If this is important to you and you don’t already own a different drone that’s more suited to stills photography, then the DJI FPV probably isn't the drone for you.

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DJI FPV

(Image credit: Future)
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DJI FPV

(Image credit: Future)
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DJI FPV

(Image credit: Future)
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DJI FPV

(Image credit: Future)
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DJI FPV

(Image credit: Future)

When shooting stills you can only shoot in either 'Auto' or 'Manual' modes and capture JPEGs. Shooting in raw is not available, and neither are any automated shooting modes for either stills or video. This drone is ultimately for capturing forward-facing FPV video.

DJI FPV

(Image credit: Future)

One issue when shooting stills or even video in a hover is that, when there’s a side wind, the drone will naturally tilt to the side to hold position. Since there’s no gimbal movement on the horizontal axis, your still images will be taken at an angle (see above). This is again another difference between the DJI FPV and the Mavic series, which use their gimbals to account for this tilt and level the camera.

Should I buy the DJI FPV?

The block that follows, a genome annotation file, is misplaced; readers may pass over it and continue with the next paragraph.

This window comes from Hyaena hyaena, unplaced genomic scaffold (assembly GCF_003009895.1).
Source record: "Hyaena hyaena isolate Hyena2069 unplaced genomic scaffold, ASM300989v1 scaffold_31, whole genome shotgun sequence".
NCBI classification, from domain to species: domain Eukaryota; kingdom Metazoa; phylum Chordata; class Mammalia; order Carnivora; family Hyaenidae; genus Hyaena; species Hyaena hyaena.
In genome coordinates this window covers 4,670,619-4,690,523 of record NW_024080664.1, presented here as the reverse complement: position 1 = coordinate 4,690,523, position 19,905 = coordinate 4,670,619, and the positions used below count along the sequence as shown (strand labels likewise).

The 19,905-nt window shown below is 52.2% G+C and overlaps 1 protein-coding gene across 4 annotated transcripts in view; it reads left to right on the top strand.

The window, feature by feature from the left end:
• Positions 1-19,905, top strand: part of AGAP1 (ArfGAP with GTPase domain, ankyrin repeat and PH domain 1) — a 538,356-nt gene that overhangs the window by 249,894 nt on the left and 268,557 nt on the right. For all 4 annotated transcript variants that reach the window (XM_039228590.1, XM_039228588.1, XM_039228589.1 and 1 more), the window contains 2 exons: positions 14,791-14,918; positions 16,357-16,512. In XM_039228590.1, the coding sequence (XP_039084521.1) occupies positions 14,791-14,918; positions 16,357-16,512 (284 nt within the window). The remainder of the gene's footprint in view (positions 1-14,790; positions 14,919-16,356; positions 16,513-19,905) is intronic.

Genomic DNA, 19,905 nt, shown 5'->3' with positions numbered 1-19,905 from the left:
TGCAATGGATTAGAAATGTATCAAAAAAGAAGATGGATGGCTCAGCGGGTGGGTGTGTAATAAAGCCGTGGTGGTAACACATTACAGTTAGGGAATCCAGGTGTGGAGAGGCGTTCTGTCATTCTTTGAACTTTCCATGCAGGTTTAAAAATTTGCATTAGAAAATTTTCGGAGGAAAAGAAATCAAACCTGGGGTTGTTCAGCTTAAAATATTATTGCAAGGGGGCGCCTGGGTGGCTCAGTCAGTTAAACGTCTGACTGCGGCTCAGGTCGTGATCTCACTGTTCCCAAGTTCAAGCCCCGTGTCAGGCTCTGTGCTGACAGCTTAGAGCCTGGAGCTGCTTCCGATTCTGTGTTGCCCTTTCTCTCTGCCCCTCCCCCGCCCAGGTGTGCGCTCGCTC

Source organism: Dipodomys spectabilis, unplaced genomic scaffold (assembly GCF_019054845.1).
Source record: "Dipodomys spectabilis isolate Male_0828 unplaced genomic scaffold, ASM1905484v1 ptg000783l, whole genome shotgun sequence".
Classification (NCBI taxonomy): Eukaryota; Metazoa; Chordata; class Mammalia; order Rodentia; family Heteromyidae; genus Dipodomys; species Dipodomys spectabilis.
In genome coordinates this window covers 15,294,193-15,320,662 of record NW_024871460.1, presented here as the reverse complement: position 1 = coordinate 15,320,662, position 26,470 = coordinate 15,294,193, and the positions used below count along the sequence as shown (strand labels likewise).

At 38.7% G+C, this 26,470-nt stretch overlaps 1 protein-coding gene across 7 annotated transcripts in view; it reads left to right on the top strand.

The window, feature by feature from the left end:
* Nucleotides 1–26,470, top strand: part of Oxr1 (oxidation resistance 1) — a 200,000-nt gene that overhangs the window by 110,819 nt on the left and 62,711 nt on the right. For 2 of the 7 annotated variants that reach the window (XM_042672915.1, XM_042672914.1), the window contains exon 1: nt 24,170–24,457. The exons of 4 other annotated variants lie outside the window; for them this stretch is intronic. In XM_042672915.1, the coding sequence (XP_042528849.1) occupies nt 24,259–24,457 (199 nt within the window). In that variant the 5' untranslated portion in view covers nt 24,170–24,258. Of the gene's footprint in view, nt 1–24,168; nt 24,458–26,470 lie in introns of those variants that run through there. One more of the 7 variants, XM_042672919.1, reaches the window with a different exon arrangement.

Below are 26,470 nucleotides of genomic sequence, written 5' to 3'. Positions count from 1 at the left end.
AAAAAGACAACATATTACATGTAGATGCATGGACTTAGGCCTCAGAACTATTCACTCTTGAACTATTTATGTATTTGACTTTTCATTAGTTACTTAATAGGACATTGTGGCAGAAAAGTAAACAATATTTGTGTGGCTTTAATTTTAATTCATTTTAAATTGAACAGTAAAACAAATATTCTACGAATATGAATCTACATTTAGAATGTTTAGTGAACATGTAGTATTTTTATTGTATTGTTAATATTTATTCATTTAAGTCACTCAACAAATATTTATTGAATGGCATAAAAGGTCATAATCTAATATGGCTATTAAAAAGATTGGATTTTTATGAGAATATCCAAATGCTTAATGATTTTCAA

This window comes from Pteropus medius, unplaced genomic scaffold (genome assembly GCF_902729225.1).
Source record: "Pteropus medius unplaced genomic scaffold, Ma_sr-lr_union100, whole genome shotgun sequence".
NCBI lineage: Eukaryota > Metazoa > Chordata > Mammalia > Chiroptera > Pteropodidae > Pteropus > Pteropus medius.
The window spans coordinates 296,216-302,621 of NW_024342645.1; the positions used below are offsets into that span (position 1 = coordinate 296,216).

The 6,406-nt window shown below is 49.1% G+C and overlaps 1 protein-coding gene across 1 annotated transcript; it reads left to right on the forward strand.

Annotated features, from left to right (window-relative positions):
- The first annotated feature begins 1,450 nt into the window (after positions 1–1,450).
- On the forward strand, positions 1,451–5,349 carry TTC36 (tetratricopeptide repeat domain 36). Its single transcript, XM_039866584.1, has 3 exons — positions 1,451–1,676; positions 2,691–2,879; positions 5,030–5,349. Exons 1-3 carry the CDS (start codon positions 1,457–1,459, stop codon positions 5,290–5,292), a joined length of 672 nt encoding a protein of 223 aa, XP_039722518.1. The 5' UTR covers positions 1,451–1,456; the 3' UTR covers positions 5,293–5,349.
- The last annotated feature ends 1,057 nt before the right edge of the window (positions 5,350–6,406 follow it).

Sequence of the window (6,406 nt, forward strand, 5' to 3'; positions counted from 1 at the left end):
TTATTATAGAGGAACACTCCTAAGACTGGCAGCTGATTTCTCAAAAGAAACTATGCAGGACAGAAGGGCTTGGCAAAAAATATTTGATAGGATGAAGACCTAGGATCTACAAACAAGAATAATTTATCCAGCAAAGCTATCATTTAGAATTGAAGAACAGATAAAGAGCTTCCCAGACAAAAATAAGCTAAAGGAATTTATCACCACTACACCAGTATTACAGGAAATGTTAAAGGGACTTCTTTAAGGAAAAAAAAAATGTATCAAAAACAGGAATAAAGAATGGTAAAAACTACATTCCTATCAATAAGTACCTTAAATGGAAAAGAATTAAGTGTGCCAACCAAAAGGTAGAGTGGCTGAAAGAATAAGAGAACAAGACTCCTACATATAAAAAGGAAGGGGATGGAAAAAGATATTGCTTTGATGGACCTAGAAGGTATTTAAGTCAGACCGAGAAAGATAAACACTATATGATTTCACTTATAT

DJI FPV drone

(Image credit: DJI)

Buy it if...

You want to start flying FPV drones
The DJI FPV is the easiest drone of its type for beginners thanks to GPS and collision sensors that will help to reduce, but not eliminate, the high risk of crashing. The digital feed between the FPV and DJI Goggles is also excellent so you can be confident you’ll always see what the drone sees.

You want an FPV drone that ready out of the box
Most FPV drones are small, light and fast self-build models that are difficult to fly. So, if you’d like an FPV drone that’s essentially ready to fly out of the box and comes packed with the expertise of a major drone manufacturer, then the DJI FPV will be a great option for you.

You simply enjoy flying drones
Most people invest in drones because they want to shoot aerial stills and video, but there is a small yet significant cohort of pilots who simply enjoy the flying element of drones. If you fall into the latter, then the DJI FPV will provide an incredibly fun and immersive experience.

Don't buy it if...

You often fly drones alone
When flying any FPV drone outdoors, you must have an observer who can maintain visual line of sight of the drone, since you’re using either FPV goggles or a phone or tablet to view the camera feed. This means you always need someone with you when you fly the drone, and will make using it more difficult than a standard drone.

You shoot a lot of aerial photography
If you're looking to shoot a lot of aerial stills, the DJI Mavic Air 2 or DJI Mavic 2 Pro will be more suitable options. The DJI FPV does shoot stills in JPEG mode, but the features and functions are limited compared to standard drones like the Mavic 2 Pro, which shoots in raw and provides a series of shooting modes, as well as a larger sensor and aperture control.

You want a racing drone
The DJI FPV is incredibly easy to fly compared to traditional FPV drones and is certainly fast and highly maneuverable, with a top speed of 87 mph. But it’s far from being a racing drone. Considering the price of the DJI FPV and its weight, you really wouldn’t want to crash it from both a safety and financial point of view.